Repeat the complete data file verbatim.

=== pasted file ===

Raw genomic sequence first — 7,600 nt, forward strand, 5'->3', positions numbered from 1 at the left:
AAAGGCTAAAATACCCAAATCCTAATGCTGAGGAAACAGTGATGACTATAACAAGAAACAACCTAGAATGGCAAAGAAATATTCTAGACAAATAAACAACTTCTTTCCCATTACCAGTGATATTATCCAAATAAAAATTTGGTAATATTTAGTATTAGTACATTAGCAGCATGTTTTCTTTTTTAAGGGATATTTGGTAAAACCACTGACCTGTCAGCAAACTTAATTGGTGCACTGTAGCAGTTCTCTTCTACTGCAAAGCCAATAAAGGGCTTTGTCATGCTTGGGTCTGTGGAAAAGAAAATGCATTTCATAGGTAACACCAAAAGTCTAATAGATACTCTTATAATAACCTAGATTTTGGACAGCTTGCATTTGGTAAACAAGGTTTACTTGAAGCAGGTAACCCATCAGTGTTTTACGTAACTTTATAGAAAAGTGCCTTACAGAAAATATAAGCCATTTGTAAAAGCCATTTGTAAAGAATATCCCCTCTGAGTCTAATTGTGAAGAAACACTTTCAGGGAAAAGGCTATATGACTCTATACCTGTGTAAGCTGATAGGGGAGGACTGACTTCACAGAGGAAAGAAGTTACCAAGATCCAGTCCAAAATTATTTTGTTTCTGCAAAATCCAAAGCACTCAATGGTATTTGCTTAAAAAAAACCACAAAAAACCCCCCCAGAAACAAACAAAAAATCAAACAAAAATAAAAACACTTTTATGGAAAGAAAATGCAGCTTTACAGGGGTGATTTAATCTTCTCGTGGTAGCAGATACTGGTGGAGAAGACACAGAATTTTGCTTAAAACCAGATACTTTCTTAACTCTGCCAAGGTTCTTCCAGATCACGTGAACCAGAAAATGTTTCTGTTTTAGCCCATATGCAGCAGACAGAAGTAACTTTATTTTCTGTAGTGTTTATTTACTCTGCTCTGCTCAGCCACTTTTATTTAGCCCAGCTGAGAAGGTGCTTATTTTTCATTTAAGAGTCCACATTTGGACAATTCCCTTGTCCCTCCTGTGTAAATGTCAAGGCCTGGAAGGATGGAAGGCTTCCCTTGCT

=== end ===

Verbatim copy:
Raw genomic sequence first — 7,600 nt, forward strand, 5'->3', positions numbered from 1 at the left:
AAAGGCTAAAATACCCAAATCCTAATGCTGAGGAAACAGTGATGACTATAACAAGAAACAACCTAGAATGGCAAAGAAATATTCTAGACAAATAAACAACTTCTTTCCCATTACCAGTGATATTATCCAAATAAAAATTTGGTAATATTTAGTATTAGTACATTAGCAGCATGTTTTCTTTTTTAAGGGATATTTGGTAAAACCACTGACCTGTCAGCAAACTTAATTGGTGCACTGTAGCAGTTCTCTTCTACTGCAAAGCCAATAAAGGGCTTTGTCATGCTTGGGTCTGTGGAAAAGAAAATGCATTTCATAGGTAACACCAAAAGTCTAATAGATACTCTTATAATAACCTAGATTTTGGACAGCTTGCATTTGGTAAACAAGGTTTACTTGAAGCAGGTAACCCATCAGTGTTTTACGTAACTTTATAGAAAAGTGCCTTACAGAAAATATAAGCCATTTGTAAAAGCCATTTGTAAAGAATATCCCCTCTGAGTCTAATTGTGAAGAAACACTTTCAGGGAAAAGGCTATATGACTCTATACCTGTGTAAGCTGATAGGGGAGGACTGACTTCACAGAGGAAAGAAGTTACCAAGATCCAGTCCAAAATTATTTTGTTTCTGCAAAATCCAAAGCACTCAATGGTATTTGCTTAAAAAAAACCACAAAAAACCCCCCCAGAAACAAACAAAAAATCAAACAAAAATAAAAACACTTTTATGGAAAGAAAATGCAGCTTTACAGGGGTGATTTAATCTTCTCGTGGTAGCAGATACTGGTGGAGAAGACACAGAATTTTGCTTAAAACCAGATACTTTCTTAACTCTGCCAAGGTTCTTCCAGATCACGTGAACCAGAAAATGTTTCTGTTTTAGCCCATATGCAGCAGACAGAAGTAACTTTATTTTCTGTAGTGTTTATTTACTCTGCTCTGCTCAGCCACTTTTATTTAGCCCAGCTGAGAAGGTGCTTATTTTTCATTTAAGAGTCCACATTTGGACAATTCCCTTGTCCCTCCTGTGTAAATGTCAAGGCCTGGAAGGATGGAAGGCTTCCCTTGCT